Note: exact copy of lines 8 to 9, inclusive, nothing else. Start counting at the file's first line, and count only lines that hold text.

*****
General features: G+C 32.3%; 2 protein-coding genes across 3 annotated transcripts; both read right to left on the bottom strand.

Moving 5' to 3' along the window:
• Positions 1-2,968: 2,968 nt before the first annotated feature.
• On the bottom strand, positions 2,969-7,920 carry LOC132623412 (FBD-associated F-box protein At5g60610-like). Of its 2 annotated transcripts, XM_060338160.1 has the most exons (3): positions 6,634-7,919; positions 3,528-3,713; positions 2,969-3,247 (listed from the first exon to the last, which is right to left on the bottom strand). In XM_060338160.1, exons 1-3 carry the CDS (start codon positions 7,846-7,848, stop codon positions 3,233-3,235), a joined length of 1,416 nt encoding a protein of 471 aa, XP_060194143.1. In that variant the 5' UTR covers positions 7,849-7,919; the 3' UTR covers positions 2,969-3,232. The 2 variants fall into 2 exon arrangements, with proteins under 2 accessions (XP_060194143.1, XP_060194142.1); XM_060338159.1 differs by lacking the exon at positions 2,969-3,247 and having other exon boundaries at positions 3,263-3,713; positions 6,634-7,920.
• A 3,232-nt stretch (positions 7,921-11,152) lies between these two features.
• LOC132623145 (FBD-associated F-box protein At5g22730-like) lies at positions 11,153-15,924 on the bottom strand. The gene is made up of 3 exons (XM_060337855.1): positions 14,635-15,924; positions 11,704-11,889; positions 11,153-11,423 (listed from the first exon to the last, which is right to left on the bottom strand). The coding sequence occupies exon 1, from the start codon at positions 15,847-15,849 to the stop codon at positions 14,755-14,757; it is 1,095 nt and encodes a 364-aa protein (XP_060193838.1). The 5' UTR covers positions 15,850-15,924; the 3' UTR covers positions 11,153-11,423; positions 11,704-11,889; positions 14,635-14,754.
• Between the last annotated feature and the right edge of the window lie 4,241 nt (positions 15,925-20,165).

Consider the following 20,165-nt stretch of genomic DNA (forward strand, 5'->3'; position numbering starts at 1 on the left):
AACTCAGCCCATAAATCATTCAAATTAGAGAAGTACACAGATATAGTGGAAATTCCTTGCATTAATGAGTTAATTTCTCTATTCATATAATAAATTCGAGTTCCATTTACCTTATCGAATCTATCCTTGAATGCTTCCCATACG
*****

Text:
Consider the following 20,165-nt stretch of genomic DNA (forward strand, 5'->3'; position numbering starts at 1 on the left):
AACTCAGCCCATAAATCATTCAAATTAGAGAAGTACACAGATATAGTGGAAATTCCTTGCATTAATGAGTTAATTTCTCTATTCATATAATAAATTCGAGTTCCATTTACCTTATCGAATCTATCCTTGAATGCTTCCCATACG